Dakari Johnson, Oklahoma City Thunder
(7.6 PPG, 8.6 RPG, 26.7 MPG)
Johnson was the third-leading rebounder in the Orlando Summer League with almost nine rebounds per game. He had games with 11, 11 and 10 rebounds and played 10 more minutes per game than he did at Kentucky. That’s a testament to his hard work and conditioning leading up to the draft and throughout the summer. He arrived in Orlando in great physical shape, by his standards.
Scott Howard-Cooper of SI.com, who ranked Johnson sixth on his July 17 Rookie Ladder, wrote, “Call it an encouraging start to what could be a long process.”
Luckily, Johnson doesn’t have the pressure of being thrown into action right away. He will likely be the third option inside for OKC, assuming he makes the final roster.
Julius Randle, Los Angeles Lakers
(11.5 PPG, 4.0 RPG, 1.3 RPG 20.5 MPG)
Randle was just happy to see an NBA floor again after missing all but one game in his rookie season. He made the most of his return to the floor in Las Vegas, looking like a star on the young Lakers roster. It appears the rust is gone and he’s ready to be a playmaker alongside Kobe Bryant and D’Angelo Russell next season. I foresee several screen-and-rolls in his future with that L.A. backcourt.
A little bit of this, too:
It’s going to be a big year for Randle.
James Young, Boston Celtics
(9.5 PPG, 3.4 RPG, 1.0 APG, 21.2 MPG)
The biggest news from James Young’s summer is that he will work out with Kevin Durant in the coming weeks leading up to training camp. Durant, who shares an agent with Young, invited the former Cat out to Los Angeles to work out together.
Young said, “I can’t wait. He’s a great guy, a great offensive player, one of the best players in the league, one of my favorite players growing up. He’s an older guy, he’s been in the league and he’s doing great, and why not learn from somebody who is doing great? It will definitely take my game up to another level, especially confidence-wise, too.”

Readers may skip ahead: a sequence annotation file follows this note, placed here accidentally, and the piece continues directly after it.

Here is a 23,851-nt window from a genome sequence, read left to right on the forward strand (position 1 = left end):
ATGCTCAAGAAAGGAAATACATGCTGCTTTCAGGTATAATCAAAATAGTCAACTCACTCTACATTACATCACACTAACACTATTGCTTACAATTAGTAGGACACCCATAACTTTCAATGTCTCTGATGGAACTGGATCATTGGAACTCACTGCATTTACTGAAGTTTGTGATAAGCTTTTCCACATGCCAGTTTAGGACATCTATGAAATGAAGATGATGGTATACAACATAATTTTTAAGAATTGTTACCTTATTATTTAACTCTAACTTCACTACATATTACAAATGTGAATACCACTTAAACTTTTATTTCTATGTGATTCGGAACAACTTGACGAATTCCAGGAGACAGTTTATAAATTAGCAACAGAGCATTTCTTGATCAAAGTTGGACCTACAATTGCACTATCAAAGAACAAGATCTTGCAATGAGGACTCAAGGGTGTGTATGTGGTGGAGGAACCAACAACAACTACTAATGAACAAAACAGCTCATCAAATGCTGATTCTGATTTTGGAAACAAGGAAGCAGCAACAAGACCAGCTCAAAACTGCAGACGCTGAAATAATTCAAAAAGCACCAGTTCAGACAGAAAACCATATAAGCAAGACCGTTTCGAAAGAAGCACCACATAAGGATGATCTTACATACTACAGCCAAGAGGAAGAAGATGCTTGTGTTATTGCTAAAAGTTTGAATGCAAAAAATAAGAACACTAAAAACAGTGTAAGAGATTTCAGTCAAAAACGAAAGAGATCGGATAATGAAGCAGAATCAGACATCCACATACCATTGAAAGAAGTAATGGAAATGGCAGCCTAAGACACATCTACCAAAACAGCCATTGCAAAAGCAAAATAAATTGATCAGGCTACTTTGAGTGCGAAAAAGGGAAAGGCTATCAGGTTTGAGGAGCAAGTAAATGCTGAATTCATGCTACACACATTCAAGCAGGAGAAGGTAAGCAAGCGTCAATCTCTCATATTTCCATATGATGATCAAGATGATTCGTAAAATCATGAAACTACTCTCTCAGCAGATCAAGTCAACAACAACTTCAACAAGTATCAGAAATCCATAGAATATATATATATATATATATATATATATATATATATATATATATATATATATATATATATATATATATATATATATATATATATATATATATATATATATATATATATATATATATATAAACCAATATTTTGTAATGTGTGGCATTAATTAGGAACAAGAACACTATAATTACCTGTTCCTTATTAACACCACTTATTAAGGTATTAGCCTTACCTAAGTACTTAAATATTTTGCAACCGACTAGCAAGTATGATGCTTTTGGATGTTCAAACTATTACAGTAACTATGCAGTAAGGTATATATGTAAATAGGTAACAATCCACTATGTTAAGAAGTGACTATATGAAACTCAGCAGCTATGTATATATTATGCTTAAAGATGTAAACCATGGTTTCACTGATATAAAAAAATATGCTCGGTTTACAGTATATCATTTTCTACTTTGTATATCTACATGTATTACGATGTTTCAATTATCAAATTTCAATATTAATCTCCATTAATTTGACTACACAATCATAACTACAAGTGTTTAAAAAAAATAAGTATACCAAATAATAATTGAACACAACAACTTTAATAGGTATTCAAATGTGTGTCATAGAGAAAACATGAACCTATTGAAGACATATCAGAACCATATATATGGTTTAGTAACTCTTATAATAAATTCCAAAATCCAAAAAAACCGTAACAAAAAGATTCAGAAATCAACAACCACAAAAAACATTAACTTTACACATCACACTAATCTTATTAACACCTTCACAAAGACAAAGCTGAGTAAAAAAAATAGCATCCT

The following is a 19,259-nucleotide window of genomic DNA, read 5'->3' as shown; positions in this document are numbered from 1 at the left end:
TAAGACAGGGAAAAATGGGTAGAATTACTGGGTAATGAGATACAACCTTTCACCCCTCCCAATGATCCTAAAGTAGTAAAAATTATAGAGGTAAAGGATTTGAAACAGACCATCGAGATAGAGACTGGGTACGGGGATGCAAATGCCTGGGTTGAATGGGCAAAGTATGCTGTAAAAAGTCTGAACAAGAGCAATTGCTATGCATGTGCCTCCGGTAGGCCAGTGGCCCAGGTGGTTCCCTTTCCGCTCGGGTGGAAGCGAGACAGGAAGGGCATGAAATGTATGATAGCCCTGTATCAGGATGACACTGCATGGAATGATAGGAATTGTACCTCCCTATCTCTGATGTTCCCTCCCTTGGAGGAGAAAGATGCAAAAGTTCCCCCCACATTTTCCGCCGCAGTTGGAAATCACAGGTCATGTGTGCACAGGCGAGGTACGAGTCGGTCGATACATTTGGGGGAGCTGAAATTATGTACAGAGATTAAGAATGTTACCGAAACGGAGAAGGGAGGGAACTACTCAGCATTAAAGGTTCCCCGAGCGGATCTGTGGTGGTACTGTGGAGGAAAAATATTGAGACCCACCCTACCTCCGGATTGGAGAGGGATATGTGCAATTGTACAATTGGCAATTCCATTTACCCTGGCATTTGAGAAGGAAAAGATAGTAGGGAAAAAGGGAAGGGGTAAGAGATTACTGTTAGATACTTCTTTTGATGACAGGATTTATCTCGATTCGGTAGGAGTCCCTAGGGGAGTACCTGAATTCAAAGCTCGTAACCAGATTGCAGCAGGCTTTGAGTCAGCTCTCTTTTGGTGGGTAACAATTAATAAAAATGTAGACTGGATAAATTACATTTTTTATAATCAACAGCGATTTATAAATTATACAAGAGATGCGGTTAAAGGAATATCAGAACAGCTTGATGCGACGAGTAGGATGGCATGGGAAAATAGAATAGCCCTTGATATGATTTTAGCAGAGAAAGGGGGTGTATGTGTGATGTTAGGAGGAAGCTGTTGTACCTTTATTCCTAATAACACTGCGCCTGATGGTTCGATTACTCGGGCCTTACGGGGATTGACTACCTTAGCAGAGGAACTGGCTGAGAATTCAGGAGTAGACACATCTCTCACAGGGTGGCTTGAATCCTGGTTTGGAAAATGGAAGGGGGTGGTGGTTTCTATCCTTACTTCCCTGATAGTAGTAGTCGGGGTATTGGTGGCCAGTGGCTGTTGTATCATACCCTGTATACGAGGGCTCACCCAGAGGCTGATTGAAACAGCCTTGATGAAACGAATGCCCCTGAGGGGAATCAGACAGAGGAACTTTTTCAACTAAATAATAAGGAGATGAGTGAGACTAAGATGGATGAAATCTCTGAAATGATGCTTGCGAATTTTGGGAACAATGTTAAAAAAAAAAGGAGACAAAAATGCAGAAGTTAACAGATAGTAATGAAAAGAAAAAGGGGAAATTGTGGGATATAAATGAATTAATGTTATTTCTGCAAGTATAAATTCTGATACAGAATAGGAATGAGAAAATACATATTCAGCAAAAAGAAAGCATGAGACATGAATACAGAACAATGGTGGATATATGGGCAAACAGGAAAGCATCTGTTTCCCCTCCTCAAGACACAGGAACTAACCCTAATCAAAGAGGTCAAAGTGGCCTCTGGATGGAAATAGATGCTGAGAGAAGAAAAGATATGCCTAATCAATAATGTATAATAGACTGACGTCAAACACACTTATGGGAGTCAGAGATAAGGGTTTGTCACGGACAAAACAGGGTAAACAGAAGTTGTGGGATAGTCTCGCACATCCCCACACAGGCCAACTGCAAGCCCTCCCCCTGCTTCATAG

As for how he played in five summer leagues games in Utah and Vegas, Young was inconsistent, but showed promise. He scored 16 points with nine rebounds in his final game with the Celtics. He also showed an improved energy level, drawing praise from his teammates for his hustle. He still has a ways to go, however.
Archie Goodwin, Phoenix Suns
(15.9 PPG, 4.7 RPG, 2.1 APG, 26.9 MPG)
Goodwin still has only one speed and it’s full throttle, and he can’t get away from lowering his head when he drives through the lane. He has improved, though, and had a pretty solid summer in Vegas.
With four games with at least 18 points, Goodwin showed his ability to score the basketball. Problem is, he now has Devin Booker to compete with for minutes, and Booker also played very well.
Goodwin needs a good camp to see a substantial increase in minutes in his third season.
Josh Harrellson, Phoenix Suns
(8.4 PPG, 5.1 RPG, 42.3 3P%, 17.1 MPG)
Will Jorts get another shot in the NBA? If not, it won’t be for a lack of effort in Las Vegas. He played about as well as he could in seven games with Phoenix, likely earning an invite to training camp, at the very least. If he keeps it up in camp, he very well may end up in a permanent Suns uniform next season.
Considering Tyson Chandler is old and Alex Len is fragile, Harrellson could be a big help to the Suns’ depth inside.
DeAndre Liggins, Sacramento Kings
(7.0 PPG, 3.0 RPG, 2.4 APG, 22.4 MPG)
Liggins led the Kings in scoring with 14 points in his final game in Las Vegas with the team. Whether or not he will get another opportunity remains to be seen, but he played well in his brief stint with Sacramento.
Personally, I believe he earned an invite to training camp, but I’m not the one who makes that call. Maybe DeMarcus Cousins, Rajon Rondo and Willie Cauley-Stein can put in a good word for their fellow Wildcat.
Darius Miller, Dallas Mavericks
(4.3 PPG, 1.7 RPG, 1.0 APG, 16.3 MPG)
Miller played in three games with Dallas in Las Vegas but left the team before the weekend to get married. He went 0-for-4 for 0 points in his third and final game, but was 4-for-7 from the field in his first two for outputs of six and seven points.
Doron Lamb, Golden State Warriors
(4.2 PPG, 1.8 RPG, 36.4 3P%, 13.0 MPG)
Lamb had one good game with Golden State, the finale, when he scored 11 points on 4-of-7 shooting, 3-of-6 on three-balls. Other than that, he didn’t do a lot to make his case for another year in the NBA.